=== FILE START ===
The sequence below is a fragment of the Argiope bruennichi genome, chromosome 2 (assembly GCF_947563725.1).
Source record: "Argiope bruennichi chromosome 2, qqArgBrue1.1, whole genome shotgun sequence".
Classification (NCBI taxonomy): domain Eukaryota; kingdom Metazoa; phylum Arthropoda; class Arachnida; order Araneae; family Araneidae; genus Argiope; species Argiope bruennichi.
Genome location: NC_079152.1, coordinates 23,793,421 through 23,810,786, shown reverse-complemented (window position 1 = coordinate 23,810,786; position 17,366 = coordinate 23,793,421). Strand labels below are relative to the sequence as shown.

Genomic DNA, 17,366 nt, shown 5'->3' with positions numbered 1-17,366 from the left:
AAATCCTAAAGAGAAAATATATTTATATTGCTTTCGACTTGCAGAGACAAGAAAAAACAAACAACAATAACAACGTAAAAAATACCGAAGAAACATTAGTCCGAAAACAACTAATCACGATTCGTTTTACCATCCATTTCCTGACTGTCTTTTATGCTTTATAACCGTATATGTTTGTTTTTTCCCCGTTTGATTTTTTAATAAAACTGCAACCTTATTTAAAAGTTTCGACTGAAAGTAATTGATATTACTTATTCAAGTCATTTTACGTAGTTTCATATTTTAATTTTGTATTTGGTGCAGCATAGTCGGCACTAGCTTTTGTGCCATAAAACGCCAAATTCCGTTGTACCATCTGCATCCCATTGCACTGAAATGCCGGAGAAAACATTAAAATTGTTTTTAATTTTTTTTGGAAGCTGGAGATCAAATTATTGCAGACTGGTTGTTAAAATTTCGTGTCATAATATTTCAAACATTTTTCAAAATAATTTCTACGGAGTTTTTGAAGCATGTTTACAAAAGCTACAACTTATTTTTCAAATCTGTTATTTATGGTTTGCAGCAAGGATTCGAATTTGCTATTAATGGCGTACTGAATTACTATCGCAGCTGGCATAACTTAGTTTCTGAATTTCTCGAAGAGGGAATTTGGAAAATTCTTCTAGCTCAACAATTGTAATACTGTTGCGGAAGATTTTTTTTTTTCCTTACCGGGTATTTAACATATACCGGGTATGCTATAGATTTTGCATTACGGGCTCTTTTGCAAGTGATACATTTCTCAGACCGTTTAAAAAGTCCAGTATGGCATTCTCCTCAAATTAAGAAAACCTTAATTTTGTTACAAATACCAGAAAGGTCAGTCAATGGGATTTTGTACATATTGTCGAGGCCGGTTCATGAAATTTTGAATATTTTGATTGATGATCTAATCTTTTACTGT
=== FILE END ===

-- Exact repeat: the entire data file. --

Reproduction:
The sequence below is a fragment of the Argiope bruennichi genome, chromosome 2 (assembly GCF_947563725.1).
Source record: "Argiope bruennichi chromosome 2, qqArgBrue1.1, whole genome shotgun sequence".
Classification (NCBI taxonomy): domain Eukaryota; kingdom Metazoa; phylum Arthropoda; class Arachnida; order Araneae; family Araneidae; genus Argiope; species Argiope bruennichi.
Genome location: NC_079152.1, coordinates 23,793,421 through 23,810,786, shown reverse-complemented (window position 1 = coordinate 23,810,786; position 17,366 = coordinate 23,793,421). Strand labels below are relative to the sequence as shown.

Genomic DNA, 17,366 nt, shown 5'->3' with positions numbered 1-17,366 from the left:
AAATCCTAAAGAGAAAATATATTTATATTGCTTTCGACTTGCAGAGACAAGAAAAAACAAACAACAATAACAACGTAAAAAATACCGAAGAAACATTAGTCCGAAAACAACTAATCACGATTCGTTTTACCATCCATTTCCTGACTGTCTTTTATGCTTTATAACCGTATATGTTTGTTTTTTCCCCGTTTGATTTTTTAATAAAACTGCAACCTTATTTAAAAGTTTCGACTGAAAGTAATTGATATTACTTATTCAAGTCATTTTACGTAGTTTCATATTTTAATTTTGTATTTGGTGCAGCATAGTCGGCACTAGCTTTTGTGCCATAAAACGCCAAATTCCGTTGTACCATCTGCATCCCATTGCACTGAAATGCCGGAGAAAACATTAAAATTGTTTTTAATTTTTTTTGGAAGCTGGAGATCAAATTATTGCAGACTGGTTGTTAAAATTTCGTGTCATAATATTTCAAACATTTTTCAAAATAATTTCTACGGAGTTTTTGAAGCATGTTTACAAAAGCTACAACTTATTTTTCAAATCTGTTATTTATGGTTTGCAGCAAGGATTCGAATTTGCTATTAATGGCGTACTGAATTACTATCGCAGCTGGCATAACTTAGTTTCTGAATTTCTCGAAGAGGGAATTTGGAAAATTCTTCTAGCTCAACAATTGTAATACTGTTGCGGAAGATTTTTTTTTTTCCTTACCGGGTATTTAACATATACCGGGTATGCTATAGATTTTGCATTACGGGCTCTTTTGCAAGTGATACATTTCTCAGACCGTTTAAAAAGTCCAGTATGGCATTCTCCTCAAATTAAGAAAACCTTAATTTTGTTACAAATACCAGAAAGGTCAGTCAATGGGATTTTGTACATATTGTCGAGGCCGGTTCATGAAATTTTGAATATTTTGATTGATGATCTAATCTTTTACTGT